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Uber had issues prior to crash

Uber’s self-driving vehicle project was not living up to expectations months before a self-driving car operated by the company struck and killed a woman in Arizona, USA.
Posted on 26 March, 2018

The cars were having trouble driving through construction zones and next to tall vehicles, with Uber’s human back up drivers having to intervene far more frequently than the drivers of competing autonomous car projects.

Waymo, formerly the self-driving car project of Google, said that in tests on roads in California last year, its cars went an average of nearly 9,000 km before the driver had to take control from the computer to steer out of trouble. 

As of March, Uber was struggling to meet its target of 20 km per “intervention” in Arizona, according to company documents obtained by The New York Times and two people familiar with the company’s operations in the Phoenix area but not permitted to speak publicly about it.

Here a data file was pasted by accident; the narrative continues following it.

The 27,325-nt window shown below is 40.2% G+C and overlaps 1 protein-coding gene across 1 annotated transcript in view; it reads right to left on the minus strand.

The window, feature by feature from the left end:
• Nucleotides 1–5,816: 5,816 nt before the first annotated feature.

There was also mounting pressure to live up to a goal to offer a driverless car service by the end of the year and to impress top executives.

Dara Khosrowshahi, Uber’s chief executive, was expected to visit Arizona in April, and leaders of the company’s development group in the Phoenix area wanted to give him a glitch-free ride in an autonomous car.

Tech companies like Uber, Waymo and Lyft, as well as automakers like General Motors and Toyota, have spent billions developing self-driving cars in the belief that the market for them could one day be worth trillions of dollars.

On Monday, Uber halted autonomous car tests in Arizona, Pittsburgh, San Francisco and Toronto. It is not clear when the company will revive them.